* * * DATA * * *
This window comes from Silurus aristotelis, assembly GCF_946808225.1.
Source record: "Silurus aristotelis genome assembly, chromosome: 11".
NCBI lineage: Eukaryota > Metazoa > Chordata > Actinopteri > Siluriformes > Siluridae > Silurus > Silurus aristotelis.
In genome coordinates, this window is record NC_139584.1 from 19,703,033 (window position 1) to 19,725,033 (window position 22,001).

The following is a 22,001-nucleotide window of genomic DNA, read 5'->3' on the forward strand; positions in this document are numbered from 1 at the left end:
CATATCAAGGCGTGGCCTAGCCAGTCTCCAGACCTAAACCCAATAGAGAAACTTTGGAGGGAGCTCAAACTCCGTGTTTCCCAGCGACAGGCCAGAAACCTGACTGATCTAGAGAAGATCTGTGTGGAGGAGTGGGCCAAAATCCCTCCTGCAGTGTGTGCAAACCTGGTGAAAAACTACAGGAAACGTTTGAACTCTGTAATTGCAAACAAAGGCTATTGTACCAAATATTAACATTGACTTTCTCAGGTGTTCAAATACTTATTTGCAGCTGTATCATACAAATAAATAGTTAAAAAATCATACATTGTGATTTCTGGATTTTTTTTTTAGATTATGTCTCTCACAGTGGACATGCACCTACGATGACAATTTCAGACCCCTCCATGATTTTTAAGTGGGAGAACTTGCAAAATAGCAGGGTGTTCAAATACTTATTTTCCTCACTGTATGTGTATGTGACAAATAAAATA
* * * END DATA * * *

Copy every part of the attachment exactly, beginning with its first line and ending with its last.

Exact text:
This window comes from Silurus aristotelis, assembly GCF_946808225.1.
Source record: "Silurus aristotelis genome assembly, chromosome: 11".
NCBI lineage: Eukaryota > Metazoa > Chordata > Actinopteri > Siluriformes > Siluridae > Silurus > Silurus aristotelis.
In genome coordinates, this window is record NC_139584.1 from 19,703,033 (window position 1) to 19,725,033 (window position 22,001).

The following is a 22,001-nucleotide window of genomic DNA, read 5'->3' on the forward strand; positions in this document are numbered from 1 at the left end:
CATATCAAGGCGTGGCCTAGCCAGTCTCCAGACCTAAACCCAATAGAGAAACTTTGGAGGGAGCTCAAACTCCGTGTTTCCCAGCGACAGGCCAGAAACCTGACTGATCTAGAGAAGATCTGTGTGGAGGAGTGGGCCAAAATCCCTCCTGCAGTGTGTGCAAACCTGGTGAAAAACTACAGGAAACGTTTGAACTCTGTAATTGCAAACAAAGGCTATTGTACCAAATATTAACATTGACTTTCTCAGGTGTTCAAATACTTATTTGCAGCTGTATCATACAAATAAATAGTTAAAAAATCATACATTGTGATTTCTGGATTTTTTTTTTAGATTATGTCTCTCACAGTGGACATGCACCTACGATGACAATTTCAGACCCCTCCATGATTTTTAAGTGGGAGAACTTGCAAAATAGCAGGGTGTTCAAATACTTATTTTCCTCACTGTATGTGTATGTGACAAATAAAATA